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How we made this book! We made this book over six weeks, in two schools – Our Lady of Mercy Primary School, Sligo and Killyhommon Primary School, Boho, Co. Fermanagh. Artist Orla Kenny, and two writers, Mary Branley and Jo Holmwood, worked with a group of 15 children in each school to explore the themes and questions in this book, which are underpinned by the UN Convention on the Rights of the Child. The way that we worked together was through a combination of discussion and creative activity. We began with conversations about the theme of the book and our thoughts in response to the four key questions: Why are children important; who are they important to; who should listen to children; and what’s important to children? But we also did lots of artwork together, as a way of giving visual expression to our thoughts and ideas. We used lots of different media – blind drawings, photography, collage, and printmaking. In the final weeks of the project, we worked in groups to bring all our art work and text together as page layouts for the book.

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The United Nations Convention on the Rights of the Child Article 1: Everyone under 18 has all the rights in the convention Article 2: The rights apply to every child in the world Article 3: Everyone should work towards the child’s best interests Article 4: Governments should make these rights available to all Article 5: Parents should be allowed to guide their children about their rights Article 6: All children have the right to life Article 7: All children have the right to name and nationality Article 8: All governments should preserve a child’s Identity Article 9: Children should not be separated from their family, unless it is in their best interest Article 10: Governments should respect family reunification Article 11: Governments should stop trafficking of children Article 12: Children have the right to make decisions Article 13: Children have the right to freedom of expression Article 14: Children have the right to freedom of thought, conscience and religion Article 15: Children have the right to meet together & join groups Article 16: Children have the right to privacy Article 17: Children have the right to appropriate information Article 18: Both parents should share the responsibility of their children Article 19: All children should be protected from abuse & neglect Article 20: Children without families should be protected Article 21: All adopted children should be protected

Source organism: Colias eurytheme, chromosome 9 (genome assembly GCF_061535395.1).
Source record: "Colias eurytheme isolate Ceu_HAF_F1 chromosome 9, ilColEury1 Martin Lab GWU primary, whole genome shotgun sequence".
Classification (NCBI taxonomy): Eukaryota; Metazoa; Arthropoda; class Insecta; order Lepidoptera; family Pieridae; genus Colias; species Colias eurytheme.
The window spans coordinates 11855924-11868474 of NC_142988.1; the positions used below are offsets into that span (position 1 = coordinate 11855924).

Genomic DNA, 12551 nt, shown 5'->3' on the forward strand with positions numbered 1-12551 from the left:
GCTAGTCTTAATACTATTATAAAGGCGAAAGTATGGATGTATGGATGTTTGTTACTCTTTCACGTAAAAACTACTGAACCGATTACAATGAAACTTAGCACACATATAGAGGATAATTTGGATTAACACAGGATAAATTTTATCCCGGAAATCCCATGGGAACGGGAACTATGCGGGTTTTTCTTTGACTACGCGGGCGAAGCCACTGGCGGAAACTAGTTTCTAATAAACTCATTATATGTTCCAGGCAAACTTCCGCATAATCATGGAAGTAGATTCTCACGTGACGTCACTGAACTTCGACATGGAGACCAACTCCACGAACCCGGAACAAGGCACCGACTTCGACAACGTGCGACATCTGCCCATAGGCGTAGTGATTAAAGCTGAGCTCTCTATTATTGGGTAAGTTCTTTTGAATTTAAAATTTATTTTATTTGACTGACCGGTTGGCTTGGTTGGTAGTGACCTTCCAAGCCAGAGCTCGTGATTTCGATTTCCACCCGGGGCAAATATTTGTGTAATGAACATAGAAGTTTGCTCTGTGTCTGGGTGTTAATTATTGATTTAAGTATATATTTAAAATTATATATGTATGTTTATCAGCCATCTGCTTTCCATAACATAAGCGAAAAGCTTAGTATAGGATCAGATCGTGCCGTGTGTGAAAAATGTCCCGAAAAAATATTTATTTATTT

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Article 22: Refugee children have equal rights Article 23: Children with a disability should be protected Article 24: All children have the right to good quality health care Article 25: All children who are in care should have periodic review of placement Article 26: The government should provide extra support to families in need Article 27: All children have a right to a standard of living that meets their needs Article 28: All children have the right to primary education Article 29: Education should develop each child’s personality and talents Article 30: Children of minorities or indigenous peoples should be protected Article 31: All children have the right to leisure, recreation & cultural activities Article 32: All children should be protected from child labour Article 33: All children should be protected from drug abuse Article 34: All children should be protected from sexual exploitation Article 35: All children should be protected from sale, trafficking & abduction Article 36: All children should be protected from other forms of exploitation Article 37: All children should be protected from torture and deprivation of liberty Article 38: All children should be protected from armed conflicts Article 39: Children who have been neglected should be helped to restore self esteem Article 40: Children who break the law should receive legal help Article 41: If the laws of a particular country protect children better than the convention, then those laws should stay